The desire for holiness

Desire is a term that seems to have lost some of its more positive meaning in recent years. Today the word is perhaps most often associated with physical or emotional urges—the craving after personal power, prestige, money, sensual gratification.

Yet there's another kind of desire that has a much deeper dimension. It represents the yearning of the human spirit for something more substantial than the fleeting satisfactions materialism or sensualism would offer. When this kind of heartfelt yearning turns in the direction of God, seeking with pure motives a higher purpose in life, it even becomes a prayer.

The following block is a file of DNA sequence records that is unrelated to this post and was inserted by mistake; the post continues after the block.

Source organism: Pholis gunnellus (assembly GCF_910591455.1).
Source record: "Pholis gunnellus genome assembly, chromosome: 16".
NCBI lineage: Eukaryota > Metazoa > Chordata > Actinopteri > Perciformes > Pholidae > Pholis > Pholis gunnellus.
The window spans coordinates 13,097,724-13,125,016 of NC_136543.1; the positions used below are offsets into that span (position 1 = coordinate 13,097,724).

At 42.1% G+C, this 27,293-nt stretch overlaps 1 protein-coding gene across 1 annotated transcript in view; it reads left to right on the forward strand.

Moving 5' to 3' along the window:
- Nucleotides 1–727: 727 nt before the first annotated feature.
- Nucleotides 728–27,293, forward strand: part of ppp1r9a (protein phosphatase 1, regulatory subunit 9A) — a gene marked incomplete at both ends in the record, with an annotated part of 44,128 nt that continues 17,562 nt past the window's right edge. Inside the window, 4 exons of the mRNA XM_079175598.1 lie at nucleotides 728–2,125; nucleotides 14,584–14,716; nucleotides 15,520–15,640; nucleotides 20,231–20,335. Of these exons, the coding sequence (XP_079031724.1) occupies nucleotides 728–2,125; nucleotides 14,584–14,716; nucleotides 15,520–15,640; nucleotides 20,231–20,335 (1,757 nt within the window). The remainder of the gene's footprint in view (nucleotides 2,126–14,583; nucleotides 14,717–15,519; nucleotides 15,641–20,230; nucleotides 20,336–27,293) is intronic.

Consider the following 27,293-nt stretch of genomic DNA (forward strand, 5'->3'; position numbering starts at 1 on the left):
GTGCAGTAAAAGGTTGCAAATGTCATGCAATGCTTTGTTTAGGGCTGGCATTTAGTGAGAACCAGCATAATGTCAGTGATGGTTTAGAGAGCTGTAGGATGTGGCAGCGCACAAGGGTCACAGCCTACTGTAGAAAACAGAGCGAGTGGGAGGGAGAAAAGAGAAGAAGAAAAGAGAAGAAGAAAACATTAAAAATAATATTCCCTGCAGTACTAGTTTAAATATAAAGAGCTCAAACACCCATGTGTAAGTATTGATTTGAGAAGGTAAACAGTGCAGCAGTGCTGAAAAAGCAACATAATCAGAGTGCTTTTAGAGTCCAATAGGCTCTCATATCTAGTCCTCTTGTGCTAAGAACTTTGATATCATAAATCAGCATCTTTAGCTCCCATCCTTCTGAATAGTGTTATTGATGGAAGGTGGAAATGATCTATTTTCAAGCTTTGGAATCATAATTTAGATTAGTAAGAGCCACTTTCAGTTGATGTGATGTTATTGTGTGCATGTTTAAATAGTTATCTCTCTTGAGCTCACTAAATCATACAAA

In Science and Health, the major work on the subject of Christian Science, Mary Baker Eddy writes of God as the all-knowing, omnipotent intelligence, or divine Mind. And in the first chapter, entitled simply "Prayer," Mrs. Eddy observes: "Thoughts unspoken are not unknown to the divine Mind. Desire is prayer; and no loss can occur from trusting God with our desires, that they may be moulded and exalted before they take form in words and in deeds." Science and Health, p. 1.

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70X7 (See Matthew 18:21, 22)
March 13, 1989

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